People with mental illness are marginalized and punished for their disabilities and are being locked up in jails and prisons at an alarming rate. The media and the government portray people with mental illness as crazed, violent serial killers, a stigma that is damaging, untrue, and furthers the government’s justification for prisons. The reality is that people with mental illness are no more violent than anyone else and in fact, people with mental illness are more often targets of violence. People with mental illness generally serve time because of this stigma and because of the government’s unwillingness to support community based treatment options.
Come let your voices be heard!!! Can you join us to say NO to the criminalization of disabled people? This is an issue that affects all of our communities. Please spread the word to help us turn out as many people as possible. Contact: Alex Smith email@example.com, 646-602-5683
Tuesday, May 12, all day R.T. trip to Albany: Community Service Society Lobby Day.
Let’s have a large Prison Action Network contingent this year. That includes you, so consider making arrangements to take the day off. Lunch and transportation provided from NYC. A good way to start learning to lobby. Busses Departing at 6:30am sharp, Returning: 7pm
For the bus departing at: Community Service Society, 105 E. 22nd Street, corner of Park Ave. South, New York, contact Gabrielle Torres-Rivera or 212-614-5306 to reserve your seat.
For the bus departing NY Fortune Academy Castle, Corner of 140th Street and Riverside Drive, New York, NY, contact Larry White or 212-691-7554 ext. 320 to reserve your seat.
Saturday June 6, 10:30am -1pm Coalition For Fair Criminal Justice Policies-NYC Chapter Meeting
At our April 25th meeting George Alexander presented his bid for reinstatement and answered our questions. A subsequent email poll showed an overwhelming number of the people present were in favor of endorsing his reinstatement to his former position. In the coming days we will be having on-line discussions to plan a strategy and a campaign. On June 6 all interested people are invited to join us as we discuss the actions we’ve taken and plan how to move forward. Location: Fortune Society’s Castle, 630 Riverside Drive at W.140th St. 137th St. stop on the #1 train. More info on the Coalition for Fair Criminal Justice Policies meeting appears below in Article #2, or email us.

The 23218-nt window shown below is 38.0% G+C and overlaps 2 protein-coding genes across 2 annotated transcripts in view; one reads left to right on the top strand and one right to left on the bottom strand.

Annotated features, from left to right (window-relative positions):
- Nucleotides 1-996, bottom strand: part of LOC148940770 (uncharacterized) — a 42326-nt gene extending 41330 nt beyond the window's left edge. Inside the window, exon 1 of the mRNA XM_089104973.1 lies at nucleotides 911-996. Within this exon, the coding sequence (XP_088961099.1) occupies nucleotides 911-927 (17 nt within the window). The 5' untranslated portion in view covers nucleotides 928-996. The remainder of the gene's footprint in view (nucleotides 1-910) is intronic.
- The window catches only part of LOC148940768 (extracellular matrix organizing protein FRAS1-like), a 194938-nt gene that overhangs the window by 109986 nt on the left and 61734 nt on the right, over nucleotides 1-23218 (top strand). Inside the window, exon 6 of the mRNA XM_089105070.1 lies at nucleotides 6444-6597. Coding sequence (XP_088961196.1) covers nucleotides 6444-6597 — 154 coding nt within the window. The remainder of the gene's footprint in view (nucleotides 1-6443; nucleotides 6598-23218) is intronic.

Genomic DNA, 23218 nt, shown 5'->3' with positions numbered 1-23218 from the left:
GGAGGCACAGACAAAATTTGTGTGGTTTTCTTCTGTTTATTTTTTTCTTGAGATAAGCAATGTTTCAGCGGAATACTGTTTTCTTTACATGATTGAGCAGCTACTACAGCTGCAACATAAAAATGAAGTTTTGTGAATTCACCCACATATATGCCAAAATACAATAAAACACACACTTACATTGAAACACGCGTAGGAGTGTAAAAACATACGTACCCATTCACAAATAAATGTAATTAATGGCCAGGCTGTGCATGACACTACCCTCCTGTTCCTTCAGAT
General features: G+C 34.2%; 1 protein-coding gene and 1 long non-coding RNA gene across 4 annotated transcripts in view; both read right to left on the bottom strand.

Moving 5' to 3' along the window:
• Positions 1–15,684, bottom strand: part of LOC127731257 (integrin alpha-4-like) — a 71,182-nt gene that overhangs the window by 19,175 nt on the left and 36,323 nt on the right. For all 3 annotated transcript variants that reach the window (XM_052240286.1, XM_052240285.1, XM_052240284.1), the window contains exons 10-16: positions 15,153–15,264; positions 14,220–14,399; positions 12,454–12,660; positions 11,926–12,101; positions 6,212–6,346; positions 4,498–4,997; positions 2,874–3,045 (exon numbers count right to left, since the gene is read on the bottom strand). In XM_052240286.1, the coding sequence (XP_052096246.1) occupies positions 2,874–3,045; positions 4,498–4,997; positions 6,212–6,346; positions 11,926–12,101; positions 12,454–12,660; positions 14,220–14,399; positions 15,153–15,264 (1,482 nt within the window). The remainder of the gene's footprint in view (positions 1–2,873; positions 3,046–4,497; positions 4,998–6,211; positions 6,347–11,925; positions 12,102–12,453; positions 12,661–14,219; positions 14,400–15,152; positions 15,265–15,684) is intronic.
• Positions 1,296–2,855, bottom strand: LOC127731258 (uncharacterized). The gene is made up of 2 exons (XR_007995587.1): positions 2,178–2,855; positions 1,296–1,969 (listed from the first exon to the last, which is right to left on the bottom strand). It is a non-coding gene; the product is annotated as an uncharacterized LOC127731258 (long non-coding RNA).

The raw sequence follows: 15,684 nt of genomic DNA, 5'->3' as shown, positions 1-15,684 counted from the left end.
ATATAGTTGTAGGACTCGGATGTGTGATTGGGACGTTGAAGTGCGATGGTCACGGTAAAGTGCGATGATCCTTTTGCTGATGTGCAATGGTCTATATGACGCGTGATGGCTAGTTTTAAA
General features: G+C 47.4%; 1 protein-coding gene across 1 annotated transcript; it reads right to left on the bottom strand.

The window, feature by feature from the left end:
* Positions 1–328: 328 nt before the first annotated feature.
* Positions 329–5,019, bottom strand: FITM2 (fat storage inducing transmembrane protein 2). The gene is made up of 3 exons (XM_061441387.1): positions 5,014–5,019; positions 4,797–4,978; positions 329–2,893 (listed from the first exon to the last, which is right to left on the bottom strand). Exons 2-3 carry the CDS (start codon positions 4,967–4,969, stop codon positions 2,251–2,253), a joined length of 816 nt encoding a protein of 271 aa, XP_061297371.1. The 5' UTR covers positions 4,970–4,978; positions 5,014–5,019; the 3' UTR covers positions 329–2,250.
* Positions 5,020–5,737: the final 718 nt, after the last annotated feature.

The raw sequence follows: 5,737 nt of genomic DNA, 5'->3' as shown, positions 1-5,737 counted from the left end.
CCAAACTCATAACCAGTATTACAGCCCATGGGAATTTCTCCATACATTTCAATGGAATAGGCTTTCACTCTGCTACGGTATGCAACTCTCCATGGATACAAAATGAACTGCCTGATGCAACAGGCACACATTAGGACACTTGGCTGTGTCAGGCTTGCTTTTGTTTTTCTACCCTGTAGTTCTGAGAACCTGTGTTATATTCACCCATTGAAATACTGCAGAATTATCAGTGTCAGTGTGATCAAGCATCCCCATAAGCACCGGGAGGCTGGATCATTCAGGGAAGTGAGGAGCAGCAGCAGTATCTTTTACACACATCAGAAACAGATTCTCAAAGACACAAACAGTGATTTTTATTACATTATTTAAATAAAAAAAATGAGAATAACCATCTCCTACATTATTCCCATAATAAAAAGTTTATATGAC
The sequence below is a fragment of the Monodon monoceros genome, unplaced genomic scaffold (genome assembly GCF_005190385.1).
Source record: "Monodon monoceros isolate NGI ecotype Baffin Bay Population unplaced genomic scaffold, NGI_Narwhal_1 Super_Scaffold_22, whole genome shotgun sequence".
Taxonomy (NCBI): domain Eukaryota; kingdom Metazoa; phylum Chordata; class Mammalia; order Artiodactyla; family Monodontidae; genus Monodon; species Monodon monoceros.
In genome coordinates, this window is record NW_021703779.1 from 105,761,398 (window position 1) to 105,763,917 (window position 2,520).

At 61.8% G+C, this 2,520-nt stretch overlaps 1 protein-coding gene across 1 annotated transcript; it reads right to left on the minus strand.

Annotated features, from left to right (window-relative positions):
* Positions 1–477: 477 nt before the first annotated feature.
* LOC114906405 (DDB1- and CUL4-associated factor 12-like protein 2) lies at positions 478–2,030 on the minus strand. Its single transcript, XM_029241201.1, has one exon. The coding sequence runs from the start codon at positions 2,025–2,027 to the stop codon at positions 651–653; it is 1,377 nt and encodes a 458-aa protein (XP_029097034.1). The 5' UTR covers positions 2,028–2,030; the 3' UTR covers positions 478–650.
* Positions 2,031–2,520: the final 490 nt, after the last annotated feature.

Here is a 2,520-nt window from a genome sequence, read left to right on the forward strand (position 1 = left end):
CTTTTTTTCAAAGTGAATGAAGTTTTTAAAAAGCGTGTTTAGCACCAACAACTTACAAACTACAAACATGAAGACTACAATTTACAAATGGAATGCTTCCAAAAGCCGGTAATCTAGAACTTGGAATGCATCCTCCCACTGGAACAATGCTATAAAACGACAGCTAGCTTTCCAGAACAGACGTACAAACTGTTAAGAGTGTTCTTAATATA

Friday, May 29th at 7:30pm NEST prison shuttle project benefit Gospel Community Concert
Featuring Men’s Gospel Choirs from: Metropolitan NTM Mission Baptist Church, Mt. Pleasant Baptist Church, Mt. Olive Missionary Baptist Church, Bethel Baptist Church. Duryee AME Zion Church and The Troy Larger Parish Community Choir
Suggested donation: $10. (no one will be turned away)
Dessert reception will follow.
First United Presbyterian Church, 1915 Fifth Avenue, Troy, NY
For more information. call Linda at 273-5199
2. COALITION FOR FAIR CRIMINAL JUSTICE POLICIES: POLICY COMMITTEE MEETS WITH LEGISLATORS, GEORGE ALEXANDER ADDRESSES APRIL 25 GENERAL MEETING
Policy Committee Report:
On April 7 we met with key people on the staffs of Sen. Montgomery, Sen. Hassell-Thompson, and A.M. Aubry regarding the Merit Time Bills currently in the Senate Committee of Crime Victims, Crime and Corrections. We had in depth and productive discussions with each of them. We expressed our desire for legislation that is more inclusive and consistent with language used in certain sections of the Governor's Public Safety budget and the final report of the Sentencing Reform Commission. Specifically, those sections pertaining to Medical Parole (Part J of the budget) and Shock Eligibility Expansion and Six-Month Limited Time Credit (Part L), which include eligibility for the categories of crime not included in S2932/A6487. Those sections set a precedent which we believe should be used in creating a new Merit Time bill.